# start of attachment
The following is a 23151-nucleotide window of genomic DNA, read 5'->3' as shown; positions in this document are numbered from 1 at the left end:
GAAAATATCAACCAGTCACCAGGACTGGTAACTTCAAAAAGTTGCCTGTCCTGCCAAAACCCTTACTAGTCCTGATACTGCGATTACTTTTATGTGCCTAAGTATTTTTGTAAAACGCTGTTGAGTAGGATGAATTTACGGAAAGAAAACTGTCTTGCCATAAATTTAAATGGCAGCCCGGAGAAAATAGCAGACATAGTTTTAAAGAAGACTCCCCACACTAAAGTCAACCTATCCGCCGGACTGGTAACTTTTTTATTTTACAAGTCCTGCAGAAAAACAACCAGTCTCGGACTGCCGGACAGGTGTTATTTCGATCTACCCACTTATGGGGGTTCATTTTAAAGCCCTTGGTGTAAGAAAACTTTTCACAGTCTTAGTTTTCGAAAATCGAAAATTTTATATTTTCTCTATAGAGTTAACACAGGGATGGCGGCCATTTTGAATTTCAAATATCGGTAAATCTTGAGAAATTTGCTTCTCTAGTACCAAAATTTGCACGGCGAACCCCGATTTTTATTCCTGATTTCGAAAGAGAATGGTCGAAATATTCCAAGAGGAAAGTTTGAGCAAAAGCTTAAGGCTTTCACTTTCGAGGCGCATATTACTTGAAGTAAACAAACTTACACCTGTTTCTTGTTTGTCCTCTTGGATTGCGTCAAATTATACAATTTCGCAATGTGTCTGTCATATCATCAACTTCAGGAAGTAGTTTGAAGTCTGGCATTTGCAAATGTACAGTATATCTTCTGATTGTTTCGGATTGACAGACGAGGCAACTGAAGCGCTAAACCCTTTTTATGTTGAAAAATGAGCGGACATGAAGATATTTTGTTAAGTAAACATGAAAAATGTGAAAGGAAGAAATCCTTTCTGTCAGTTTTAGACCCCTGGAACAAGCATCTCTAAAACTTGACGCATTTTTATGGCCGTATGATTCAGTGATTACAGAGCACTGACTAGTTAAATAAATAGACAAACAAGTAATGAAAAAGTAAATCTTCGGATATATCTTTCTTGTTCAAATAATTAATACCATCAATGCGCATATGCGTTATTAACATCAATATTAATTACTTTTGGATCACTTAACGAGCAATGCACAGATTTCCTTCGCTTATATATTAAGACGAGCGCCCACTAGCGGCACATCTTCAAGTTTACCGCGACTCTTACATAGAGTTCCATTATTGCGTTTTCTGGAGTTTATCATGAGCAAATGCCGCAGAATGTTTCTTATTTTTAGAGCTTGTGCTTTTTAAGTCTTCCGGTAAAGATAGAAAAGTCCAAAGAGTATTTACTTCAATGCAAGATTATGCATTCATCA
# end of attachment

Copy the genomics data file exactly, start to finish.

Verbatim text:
The following is a 23151-nucleotide window of genomic DNA, read 5'->3' as shown; positions in this document are numbered from 1 at the left end:
GAAAATATCAACCAGTCACCAGGACTGGTAACTTCAAAAAGTTGCCTGTCCTGCCAAAACCCTTACTAGTCCTGATACTGCGATTACTTTTATGTGCCTAAGTATTTTTGTAAAACGCTGTTGAGTAGGATGAATTTACGGAAAGAAAACTGTCTTGCCATAAATTTAAATGGCAGCCCGGAGAAAATAGCAGACATAGTTTTAAAGAAGACTCCCCACACTAAAGTCAACCTATCCGCCGGACTGGTAACTTTTTTATTTTACAAGTCCTGCAGAAAAACAACCAGTCTCGGACTGCCGGACAGGTGTTATTTCGATCTACCCACTTATGGGGGTTCATTTTAAAGCCCTTGGTGTAAGAAAACTTTTCACAGTCTTAGTTTTCGAAAATCGAAAATTTTATATTTTCTCTATAGAGTTAACACAGGGATGGCGGCCATTTTGAATTTCAAATATCGGTAAATCTTGAGAAATTTGCTTCTCTAGTACCAAAATTTGCACGGCGAACCCCGATTTTTATTCCTGATTTCGAAAGAGAATGGTCGAAATATTCCAAGAGGAAAGTTTGAGCAAAAGCTTAAGGCTTTCACTTTCGAGGCGCATATTACTTGAAGTAAACAAACTTACACCTGTTTCTTGTTTGTCCTCTTGGATTGCGTCAAATTATACAATTTCGCAATGTGTCTGTCATATCATCAACTTCAGGAAGTAGTTTGAAGTCTGGCATTTGCAAATGTACAGTATATCTTCTGATTGTTTCGGATTGACAGACGAGGCAACTGAAGCGCTAAACCCTTTTTATGTTGAAAAATGAGCGGACATGAAGATATTTTGTTAAGTAAACATGAAAAATGTGAAAGGAAGAAATCCTTTCTGTCAGTTTTAGACCCCTGGAACAAGCATCTCTAAAACTTGACGCATTTTTATGGCCGTATGATTCAGTGATTACAGAGCACTGACTAGTTAAATAAATAGACAAACAAGTAATGAAAAAGTAAATCTTCGGATATATCTTTCTTGTTCAAATAATTAATACCATCAATGCGCATATGCGTTATTAACATCAATATTAATTACTTTTGGATCACTTAACGAGCAATGCACAGATTTCCTTCGCTTATATATTAAGACGAGCGCCCACTAGCGGCACATCTTCAAGTTTACCGCGACTCTTACATAGAGTTCCATTATTGCGTTTTCTGGAGTTTATCATGAGCAAATGCCGCAGAATGTTTCTTATTTTTAGAGCTTGTGCTTTTTAAGTCTTCCGGTAAAGATAGAAAAGTCCAAAGAGTATTTACTTCAATGCAAGATTATGCATTCATCA